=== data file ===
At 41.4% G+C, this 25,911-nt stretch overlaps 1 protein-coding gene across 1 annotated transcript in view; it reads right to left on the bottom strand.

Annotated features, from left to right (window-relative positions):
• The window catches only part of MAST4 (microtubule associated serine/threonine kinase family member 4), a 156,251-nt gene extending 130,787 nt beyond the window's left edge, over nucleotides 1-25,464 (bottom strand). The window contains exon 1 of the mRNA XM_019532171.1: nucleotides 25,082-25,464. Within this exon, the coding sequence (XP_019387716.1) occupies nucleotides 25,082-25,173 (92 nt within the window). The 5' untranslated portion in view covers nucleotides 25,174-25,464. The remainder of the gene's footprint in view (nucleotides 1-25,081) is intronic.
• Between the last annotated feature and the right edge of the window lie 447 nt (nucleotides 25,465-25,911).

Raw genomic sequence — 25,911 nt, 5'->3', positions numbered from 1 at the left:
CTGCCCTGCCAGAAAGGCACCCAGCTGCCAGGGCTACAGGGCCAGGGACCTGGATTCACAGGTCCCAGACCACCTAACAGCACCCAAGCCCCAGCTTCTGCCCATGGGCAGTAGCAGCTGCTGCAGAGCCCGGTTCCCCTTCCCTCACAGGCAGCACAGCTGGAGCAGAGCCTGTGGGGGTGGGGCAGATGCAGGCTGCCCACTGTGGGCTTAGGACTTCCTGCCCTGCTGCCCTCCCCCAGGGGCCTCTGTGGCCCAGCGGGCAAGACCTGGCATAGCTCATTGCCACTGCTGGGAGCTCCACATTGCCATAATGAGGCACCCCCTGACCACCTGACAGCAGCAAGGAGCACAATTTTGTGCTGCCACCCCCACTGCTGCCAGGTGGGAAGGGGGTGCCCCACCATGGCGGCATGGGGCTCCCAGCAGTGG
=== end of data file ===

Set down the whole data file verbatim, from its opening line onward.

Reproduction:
At 41.4% G+C, this 25,911-nt stretch overlaps 1 protein-coding gene across 1 annotated transcript in view; it reads right to left on the bottom strand.

Annotated features, from left to right (window-relative positions):
• The window catches only part of MAST4 (microtubule associated serine/threonine kinase family member 4), a 156,251-nt gene extending 130,787 nt beyond the window's left edge, over nucleotides 1-25,464 (bottom strand). The window contains exon 1 of the mRNA XM_019532171.1: nucleotides 25,082-25,464. Within this exon, the coding sequence (XP_019387716.1) occupies nucleotides 25,082-25,173 (92 nt within the window). The 5' untranslated portion in view covers nucleotides 25,174-25,464. The remainder of the gene's footprint in view (nucleotides 1-25,081) is intronic.
• Between the last annotated feature and the right edge of the window lie 447 nt (nucleotides 25,465-25,911).

Raw genomic sequence — 25,911 nt, 5'->3', positions numbered from 1 at the left:
CTGCCCTGCCAGAAAGGCACCCAGCTGCCAGGGCTACAGGGCCAGGGACCTGGATTCACAGGTCCCAGACCACCTAACAGCACCCAAGCCCCAGCTTCTGCCCATGGGCAGTAGCAGCTGCTGCAGAGCCCGGTTCCCCTTCCCTCACAGGCAGCACAGCTGGAGCAGAGCCTGTGGGGGTGGGGCAGATGCAGGCTGCCCACTGTGGGCTTAGGACTTCCTGCCCTGCTGCCCTCCCCCAGGGGCCTCTGTGGCCCAGCGGGCAAGACCTGGCATAGCTCATTGCCACTGCTGGGAGCTCCACATTGCCATAATGAGGCACCCCCTGACCACCTGACAGCAGCAAGGAGCACAATTTTGTGCTGCCACCCCCACTGCTGCCAGGTGGGAAGGGGGTGCCCCACCATGGCGGCATGGGGCTCCCAGCAGTGG